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Uogama pottery

Soothing with the color of blue [Uoun kiln] Mr. Taro Yamamoto / A person who makes pottery in Kyoto ①

A new series of articles highlighting people making things in Kyoto and introducing their thoughts and works has begun. The first installment features Taro Yamamoto, a potter in the mountain village of Uji. We visited his kiln and asked him about the story behind the creation of his works and his thoughts.

1.Family pottery making in a rich ceramic village

 The Turkish blue glaze gives a vivid hue with an atmospheric feel. The Shinogi technique, which is the spirit of folk crafts, is used to create his pottery. Yamamoto Tarou weaves these two elements into his works as synonyms and produces his own unique vessels. Yamamoto's studio is located in the quiet village of Sumiyama, a mountain road leading up from the center of Uji. Sumiyama is a craft village where potters of Kyoto and Kiyomizu ware moved to about 50 years ago.

Uoun kiln

My father was one of the potters who moved from the Gojozaka area at the time and opened the Uoun Kiln here. I was familiar with ceramics from the time I was born, but I didn't set my sights on it from the beginning. After graduating from high school, I thought again how nice it is to make things, and I decided to become a potter," says Yamamoto.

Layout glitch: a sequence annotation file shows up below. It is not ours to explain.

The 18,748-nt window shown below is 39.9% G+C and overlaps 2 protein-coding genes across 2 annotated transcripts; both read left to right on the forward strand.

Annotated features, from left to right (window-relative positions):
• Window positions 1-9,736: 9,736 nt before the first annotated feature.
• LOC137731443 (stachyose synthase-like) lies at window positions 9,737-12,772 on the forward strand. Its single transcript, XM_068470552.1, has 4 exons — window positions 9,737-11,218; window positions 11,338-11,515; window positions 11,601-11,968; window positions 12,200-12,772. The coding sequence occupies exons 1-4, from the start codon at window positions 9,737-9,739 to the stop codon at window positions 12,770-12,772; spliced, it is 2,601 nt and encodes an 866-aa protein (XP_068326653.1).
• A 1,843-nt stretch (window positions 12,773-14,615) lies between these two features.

Uoun kiln

Although he works with his father, mother, and sister at the Uoun Kiln, their styles are different. The pottery is not passed down from parent to child, but rather, the free expression of the two is respected. Even so, he says, "My goal is to create daily tableware. I have been using my father's tableware every day, so I hope to make tableware that can be used casually and that will please people," he says, revealing a feeling that was born out of his father's work.

2.Colors and patterns of the Okinawan experience

Yamamoto studied pottery shaping using a potter's wheel and glazing at a vocational school in Kyoto for one year each, and then spent two years training at the Yomitan Village pottery kiln in Okinawa.

Uoun kiln

Both the Turkish blue color and the shinogi, which carves grooves into the surface of the fabric to create the ridged pattern, were greatly influenced by his experience in Okinawa. The Turkish blue was inspired by the beautiful colors of the sea and sky that impressed me in Okinawa. Shinogi is a technique used at the kiln where I trained. The shinogi pattern gives expression to the vessels and gives them a three-dimensional feel, which is very attractive," he says.

White porcelain shinogi mug and Kurezumaki shinogi mug by Uoun Kiln

White porcelain shinogi mugs and Kuresu-maki shinogi mugs are 3,300 yen each. The form of the handle is easy to hold, lightweight, and easy to use. The undulating shinogi pattern gives a gentle impression.

Another feature of Yamamoto's work is that it is both ceramic and porcelain. It is rare for a single artist to work in both types of pottery and porcelain, which differ in clay and manufacturing process. He says, "Depending on the piece, I make the most of the qualities of both ceramic and porcelain. For example, the Turkish blue vase is a combination of Turkish glaze and red clay, and the texture unique to ceramics adds texture. Shinogi is a process of shaving the surface, so that even thin fabrics can be made from strong porcelain," he says.